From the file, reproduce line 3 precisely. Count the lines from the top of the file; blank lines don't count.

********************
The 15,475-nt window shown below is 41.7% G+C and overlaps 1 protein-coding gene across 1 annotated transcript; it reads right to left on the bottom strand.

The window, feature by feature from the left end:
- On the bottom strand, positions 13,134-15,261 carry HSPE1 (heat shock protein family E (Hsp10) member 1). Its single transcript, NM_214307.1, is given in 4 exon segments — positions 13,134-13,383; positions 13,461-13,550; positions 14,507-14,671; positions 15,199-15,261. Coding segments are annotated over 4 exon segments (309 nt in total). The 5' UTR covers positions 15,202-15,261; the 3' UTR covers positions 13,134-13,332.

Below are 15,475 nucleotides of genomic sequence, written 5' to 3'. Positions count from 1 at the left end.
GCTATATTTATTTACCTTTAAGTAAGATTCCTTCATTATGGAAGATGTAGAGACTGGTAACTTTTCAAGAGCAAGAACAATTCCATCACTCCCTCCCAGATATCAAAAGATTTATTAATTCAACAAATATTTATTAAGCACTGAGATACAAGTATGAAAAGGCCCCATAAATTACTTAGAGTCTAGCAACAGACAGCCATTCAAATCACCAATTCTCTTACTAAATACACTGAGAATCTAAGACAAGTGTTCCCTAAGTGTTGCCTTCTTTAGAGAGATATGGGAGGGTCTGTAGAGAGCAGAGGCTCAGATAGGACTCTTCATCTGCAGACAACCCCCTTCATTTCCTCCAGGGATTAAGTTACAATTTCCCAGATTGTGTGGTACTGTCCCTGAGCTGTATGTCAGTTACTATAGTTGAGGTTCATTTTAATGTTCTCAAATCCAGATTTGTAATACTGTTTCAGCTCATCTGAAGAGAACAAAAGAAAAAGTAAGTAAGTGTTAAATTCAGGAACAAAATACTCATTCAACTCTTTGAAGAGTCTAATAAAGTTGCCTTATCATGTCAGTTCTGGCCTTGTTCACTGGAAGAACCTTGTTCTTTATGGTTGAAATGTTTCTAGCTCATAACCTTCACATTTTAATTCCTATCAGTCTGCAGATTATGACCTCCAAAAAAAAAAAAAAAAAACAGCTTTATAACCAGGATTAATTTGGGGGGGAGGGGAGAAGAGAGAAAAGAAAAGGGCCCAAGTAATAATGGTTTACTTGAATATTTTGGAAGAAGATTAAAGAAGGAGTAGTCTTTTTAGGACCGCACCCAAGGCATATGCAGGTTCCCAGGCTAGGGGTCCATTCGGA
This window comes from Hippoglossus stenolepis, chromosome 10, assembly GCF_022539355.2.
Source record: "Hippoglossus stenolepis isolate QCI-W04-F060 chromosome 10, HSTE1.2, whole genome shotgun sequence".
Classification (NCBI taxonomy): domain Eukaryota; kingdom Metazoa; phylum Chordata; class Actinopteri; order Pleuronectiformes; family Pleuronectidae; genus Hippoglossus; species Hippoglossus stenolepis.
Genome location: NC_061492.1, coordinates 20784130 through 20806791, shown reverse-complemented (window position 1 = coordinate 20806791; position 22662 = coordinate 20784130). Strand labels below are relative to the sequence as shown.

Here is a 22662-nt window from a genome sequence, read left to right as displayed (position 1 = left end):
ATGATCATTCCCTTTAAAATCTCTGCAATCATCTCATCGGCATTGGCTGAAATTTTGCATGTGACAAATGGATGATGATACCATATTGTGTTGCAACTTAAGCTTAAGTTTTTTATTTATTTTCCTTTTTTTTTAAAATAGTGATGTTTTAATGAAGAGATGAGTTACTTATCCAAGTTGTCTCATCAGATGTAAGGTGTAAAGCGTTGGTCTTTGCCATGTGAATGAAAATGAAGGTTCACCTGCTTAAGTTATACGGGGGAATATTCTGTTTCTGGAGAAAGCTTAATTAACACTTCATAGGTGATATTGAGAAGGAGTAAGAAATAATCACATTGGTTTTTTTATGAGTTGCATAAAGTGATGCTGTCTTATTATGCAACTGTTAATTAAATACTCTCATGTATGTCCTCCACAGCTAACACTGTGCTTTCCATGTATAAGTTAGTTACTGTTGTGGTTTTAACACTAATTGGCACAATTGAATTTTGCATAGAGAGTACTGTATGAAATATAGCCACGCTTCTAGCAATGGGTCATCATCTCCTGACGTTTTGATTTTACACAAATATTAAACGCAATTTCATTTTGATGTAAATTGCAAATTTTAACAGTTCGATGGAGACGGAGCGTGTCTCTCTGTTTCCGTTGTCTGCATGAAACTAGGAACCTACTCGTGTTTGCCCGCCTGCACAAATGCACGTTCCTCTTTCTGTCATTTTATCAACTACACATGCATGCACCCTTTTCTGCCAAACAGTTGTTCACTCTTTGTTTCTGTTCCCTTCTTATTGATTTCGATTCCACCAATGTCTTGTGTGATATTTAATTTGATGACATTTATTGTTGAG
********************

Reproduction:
- On the bottom strand, positions 13,134-15,261 carry HSPE1 (heat shock protein family E (Hsp10) member 1). Its single transcript, NM_214307.1, is given in 4 exon segments — positions 13,134-13,383; positions 13,461-13,550; positions 14,507-14,671; positions 15,199-15,261. Coding segments are annotated over 4 exon segments (309 nt in total). The 5' UTR covers positions 15,202-15,261; the 3' UTR covers positions 13,134-13,332.